quarta-feira, 18 de setembro de 2013
September 16 (RIA Novosti) – The meteorite that hit Russia’s Urals Mountains in mid-February contained “scriptures” that can usher in a new age on Earth, say followers of a new religious group in Russia, local media reported Monday.
But mishandling the meteorite could cause harm throughout the world and may already be fueling the bloody civil strife in Syria, said Andrei Breivichko, founder of the Church of the Chelyabinsk Meteorite, 1obl.ru news website reported.
The meteorite, estimated at 10,000 metric tons, exploded over the Chelyabinsk Region earlier this year, leaving 1,500 injured, mostly due to glass shattered by the shockwave. The biggest of seven major chunks that the celestial body fragmented into ended up in the local Chebarkul Lake, and an operation to fish it out is currently under way.
Though scientists said earlier that the space rock was a typical chondrite (non-metallic meterorite) distinguished mostly by its size, the space rock actually contains “data about the universe and a code of moral and legal guidelines that would help mankind at a new stage of development of spiritual knowledge,” Breivichko said.
The founder of the cult of the meteorite opposes the operation to bring the chunk out of the lake, claiming that only “psychic priests” of his church are qualified to handle the celestial body, which they want to be placed in a temple to be built in Chelyabinsk for the purpose.
The believers are already holding rites on the shores of Chebarkul, trying to protect the meteorite by projecting a sort of protective psychic energy toward it, though they have no plans to physically interfere with the divers trying to bring it up, online tabloid LifeNews.ru reported.
The tabloid published a video of half a dozen people, led by the church’s founder – identified by LifeNews.ru as Breivichenko – standing in a ring on the lake’s shore, holding hands and praying for the meteorite’s safety.
The Chebarkul fragment of the meteorite, sized 50 by 90 centimeters, is expected to be brought ashore by September 25. It will be examined by scientists and then handed over to the local authorities, Chelyabinsk Governor Mikhail Yurevich said Monday.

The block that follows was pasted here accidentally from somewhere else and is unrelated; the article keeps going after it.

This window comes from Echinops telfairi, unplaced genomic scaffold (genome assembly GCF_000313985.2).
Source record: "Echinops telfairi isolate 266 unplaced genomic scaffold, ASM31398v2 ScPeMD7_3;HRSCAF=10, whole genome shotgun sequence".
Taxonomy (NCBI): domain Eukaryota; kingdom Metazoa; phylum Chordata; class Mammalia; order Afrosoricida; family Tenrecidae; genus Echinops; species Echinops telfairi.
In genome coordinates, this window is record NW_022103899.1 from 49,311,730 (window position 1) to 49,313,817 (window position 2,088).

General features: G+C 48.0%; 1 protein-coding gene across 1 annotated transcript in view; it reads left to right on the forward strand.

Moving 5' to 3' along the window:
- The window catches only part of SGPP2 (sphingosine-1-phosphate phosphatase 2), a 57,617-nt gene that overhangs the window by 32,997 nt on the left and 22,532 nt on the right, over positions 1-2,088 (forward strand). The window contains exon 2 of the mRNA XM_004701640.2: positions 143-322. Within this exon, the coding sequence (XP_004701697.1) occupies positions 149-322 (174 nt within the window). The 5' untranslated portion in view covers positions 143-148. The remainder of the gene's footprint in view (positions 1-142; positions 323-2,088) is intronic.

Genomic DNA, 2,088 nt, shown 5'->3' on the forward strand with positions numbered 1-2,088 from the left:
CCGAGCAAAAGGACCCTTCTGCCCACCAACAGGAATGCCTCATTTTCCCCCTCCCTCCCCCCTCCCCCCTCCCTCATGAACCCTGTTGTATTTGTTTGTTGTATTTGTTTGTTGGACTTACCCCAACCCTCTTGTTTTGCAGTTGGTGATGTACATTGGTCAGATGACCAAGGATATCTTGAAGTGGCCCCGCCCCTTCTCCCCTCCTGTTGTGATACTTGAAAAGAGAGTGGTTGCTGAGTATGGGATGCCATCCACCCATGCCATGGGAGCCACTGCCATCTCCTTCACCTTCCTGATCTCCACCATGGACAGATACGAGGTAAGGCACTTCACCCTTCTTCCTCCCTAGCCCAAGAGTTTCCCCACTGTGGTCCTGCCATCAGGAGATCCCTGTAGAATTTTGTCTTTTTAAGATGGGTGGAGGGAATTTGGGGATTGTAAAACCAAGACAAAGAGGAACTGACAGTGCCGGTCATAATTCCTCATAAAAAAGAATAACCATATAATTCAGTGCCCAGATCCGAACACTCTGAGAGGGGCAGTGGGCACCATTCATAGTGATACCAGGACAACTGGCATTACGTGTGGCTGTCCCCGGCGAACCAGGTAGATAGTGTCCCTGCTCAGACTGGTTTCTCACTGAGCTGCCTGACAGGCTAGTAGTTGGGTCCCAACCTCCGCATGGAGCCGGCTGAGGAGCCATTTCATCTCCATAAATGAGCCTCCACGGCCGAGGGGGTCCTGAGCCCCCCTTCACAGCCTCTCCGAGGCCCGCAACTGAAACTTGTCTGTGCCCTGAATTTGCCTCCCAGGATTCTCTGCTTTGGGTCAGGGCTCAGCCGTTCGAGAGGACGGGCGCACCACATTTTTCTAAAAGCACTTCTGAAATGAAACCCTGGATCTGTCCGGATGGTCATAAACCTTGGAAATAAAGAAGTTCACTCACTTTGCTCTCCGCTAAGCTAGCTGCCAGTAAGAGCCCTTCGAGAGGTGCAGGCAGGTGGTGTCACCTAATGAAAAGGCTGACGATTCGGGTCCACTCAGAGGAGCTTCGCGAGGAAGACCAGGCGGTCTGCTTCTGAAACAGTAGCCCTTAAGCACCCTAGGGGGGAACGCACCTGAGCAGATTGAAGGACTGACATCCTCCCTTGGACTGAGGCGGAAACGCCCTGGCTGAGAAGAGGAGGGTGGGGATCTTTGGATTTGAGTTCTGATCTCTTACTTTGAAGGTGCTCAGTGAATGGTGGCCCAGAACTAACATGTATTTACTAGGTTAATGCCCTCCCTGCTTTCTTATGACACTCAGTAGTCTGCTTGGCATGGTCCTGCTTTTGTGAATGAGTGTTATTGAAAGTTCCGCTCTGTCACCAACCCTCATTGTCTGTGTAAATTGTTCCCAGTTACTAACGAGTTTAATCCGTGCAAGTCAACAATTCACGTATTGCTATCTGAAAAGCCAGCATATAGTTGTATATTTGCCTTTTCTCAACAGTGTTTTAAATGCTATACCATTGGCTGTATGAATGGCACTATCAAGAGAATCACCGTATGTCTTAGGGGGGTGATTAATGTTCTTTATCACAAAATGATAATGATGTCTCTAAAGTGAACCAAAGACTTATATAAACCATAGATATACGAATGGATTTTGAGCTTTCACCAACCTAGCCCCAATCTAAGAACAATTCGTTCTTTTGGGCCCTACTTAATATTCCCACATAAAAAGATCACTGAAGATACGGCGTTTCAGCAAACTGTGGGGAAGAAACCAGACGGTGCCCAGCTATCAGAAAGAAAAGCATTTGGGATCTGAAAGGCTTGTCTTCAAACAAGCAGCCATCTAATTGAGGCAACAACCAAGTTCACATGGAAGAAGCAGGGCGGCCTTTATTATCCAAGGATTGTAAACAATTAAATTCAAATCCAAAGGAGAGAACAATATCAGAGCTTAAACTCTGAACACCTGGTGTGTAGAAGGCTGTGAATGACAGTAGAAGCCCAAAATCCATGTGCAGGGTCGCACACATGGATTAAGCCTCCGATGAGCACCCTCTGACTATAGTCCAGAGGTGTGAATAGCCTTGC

Publicado por Jorge M. Gonçalves às 12:45 da tarde
quarta-feira, 11 de setembro de 2013
Scientists studying a meteorite that fell to Earth over California last year say they have found the building blocks of life within it. The discovery suggests that organic molecules, the basic building blocks of life, may be more common that previously supposed.
Publicado por Jorge M. Gonçalves às 5:56 da tarde
quinta-feira, 5 de setembro de 2013
After a search for meteorite fragments yielded niente, the jury's still out as to what exactly lit up the night sky in Italy's northeast. The fireball reportedly entertained and horrified Italians between 2.30am and 2.45am on Sept. 3, roaring like thunder and producing a loud bang. Pets in Padua and Venice were reportedly "unsettled" by the incident, and their owners called police and firefighters, whose guesses as to the origin of the fireball were no better than theirs.
Publicado por Jorge M. Gonçalves às 5:10 da tarde
An unnamed resident of the Chelyabinsk region in Russia's Urals found the fragment near the village of Timiryazevsky and submitted it for analysis and authentication to Chelyabinsk State University.
"Yes, it is a meteorite. This is the largest [Chelyabinsk] fragment analyzed so far by scientists," Andrei Kocherov, an official from the university, told RIA Novosti.
The lucky owner was given an official certificate confirming the authenticity of the celestial fragment, Kocherov said.
The meteorite, more than 18 meters in size and weighing 10,000 metric tons, exploded over the city of Chelyabinsk in the Urals on February 15. The blast was an equivalent to 440 kilotons of TNT - 27 times more powerful than the nuclear bomb that destroyed Nagasaki in 1945.
The meteorite blast left 1,200 injured, most by window glass shattered by the shockwave.
The meteorite broke into some seven large fragments, and one of them is believed to have fallen into Chebarkul Lake, forming a hole in the ice about eight meters in diameter. In late March, a radar probe of the bottom of the lake revealed a crater possibly created by a fragment of a meteorite.
Chelyabinsk region authorities have allocated 3 million rubles (about $10,000) for the recovery of the fragment, which is believed to have an oval shape, a size of up to a meter and a weight of about 600 kilograms.
Publicado por Jorge M. Gonçalves às 5:07 da tarde